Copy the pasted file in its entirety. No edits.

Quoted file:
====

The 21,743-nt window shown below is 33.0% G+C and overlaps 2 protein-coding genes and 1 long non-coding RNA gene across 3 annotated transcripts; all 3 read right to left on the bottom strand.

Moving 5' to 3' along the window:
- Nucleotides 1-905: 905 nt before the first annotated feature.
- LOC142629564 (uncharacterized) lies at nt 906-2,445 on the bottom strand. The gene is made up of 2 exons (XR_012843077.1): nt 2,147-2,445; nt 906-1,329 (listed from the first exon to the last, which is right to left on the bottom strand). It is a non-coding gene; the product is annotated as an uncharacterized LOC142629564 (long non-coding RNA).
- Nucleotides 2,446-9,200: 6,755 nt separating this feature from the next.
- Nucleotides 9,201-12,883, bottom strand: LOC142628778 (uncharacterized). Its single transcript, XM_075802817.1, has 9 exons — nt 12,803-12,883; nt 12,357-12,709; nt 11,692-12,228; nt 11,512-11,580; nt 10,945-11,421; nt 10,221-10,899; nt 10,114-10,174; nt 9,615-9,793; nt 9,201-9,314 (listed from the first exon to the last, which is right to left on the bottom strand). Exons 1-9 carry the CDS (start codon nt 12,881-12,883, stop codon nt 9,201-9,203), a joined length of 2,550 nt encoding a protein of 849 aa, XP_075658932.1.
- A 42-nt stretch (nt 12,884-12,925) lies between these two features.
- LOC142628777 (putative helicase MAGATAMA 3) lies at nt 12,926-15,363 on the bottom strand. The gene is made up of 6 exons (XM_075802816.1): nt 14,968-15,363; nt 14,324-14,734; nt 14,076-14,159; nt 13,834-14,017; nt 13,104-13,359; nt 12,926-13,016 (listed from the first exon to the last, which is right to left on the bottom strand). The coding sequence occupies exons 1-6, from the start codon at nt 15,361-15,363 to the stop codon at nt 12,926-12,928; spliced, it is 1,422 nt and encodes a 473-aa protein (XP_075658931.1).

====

The 21,743-nt window shown below is 33.0% G+C and overlaps 2 protein-coding genes and 1 long non-coding RNA gene across 3 annotated transcripts; all 3 read right to left on the bottom strand.

Moving 5' to 3' along the window:
- Nucleotides 1-905: 905 nt before the first annotated feature.
- LOC142629564 (uncharacterized) lies at nt 906-2,445 on the bottom strand. The gene is made up of 2 exons (XR_012843077.1): nt 2,147-2,445; nt 906-1,329 (listed from the first exon to the last, which is right to left on the bottom strand). It is a non-coding gene; the product is annotated as an uncharacterized LOC142629564 (long non-coding RNA).
- Nucleotides 2,446-9,200: 6,755 nt separating this feature from the next.
- Nucleotides 9,201-12,883, bottom strand: LOC142628778 (uncharacterized). Its single transcript, XM_075802817.1, has 9 exons — nt 12,803-12,883; nt 12,357-12,709; nt 11,692-12,228; nt 11,512-11,580; nt 10,945-11,421; nt 10,221-10,899; nt 10,114-10,174; nt 9,615-9,793; nt 9,201-9,314 (listed from the first exon to the last, which is right to left on the bottom strand). Exons 1-9 carry the CDS (start codon nt 12,881-12,883, stop codon nt 9,201-9,203), a joined length of 2,550 nt encoding a protein of 849 aa, XP_075658932.1.
- A 42-nt stretch (nt 12,884-12,925) lies between these two features.
- LOC142628777 (putative helicase MAGATAMA 3) lies at nt 12,926-15,363 on the bottom strand. The gene is made up of 6 exons (XM_075802816.1): nt 14,968-15,363; nt 14,324-14,734; nt 14,076-14,159; nt 13,834-14,017; nt 13,104-13,359; nt 12,926-13,016 (listed from the first exon to the last, which is right to left on the bottom strand). The coding sequence occupies exons 1-6, from the start codon at nt 15,361-15,363 to the stop codon at nt 12,926-12,928; spliced, it is 1,422 nt and encodes a 473-aa protein (XP_075658931.1).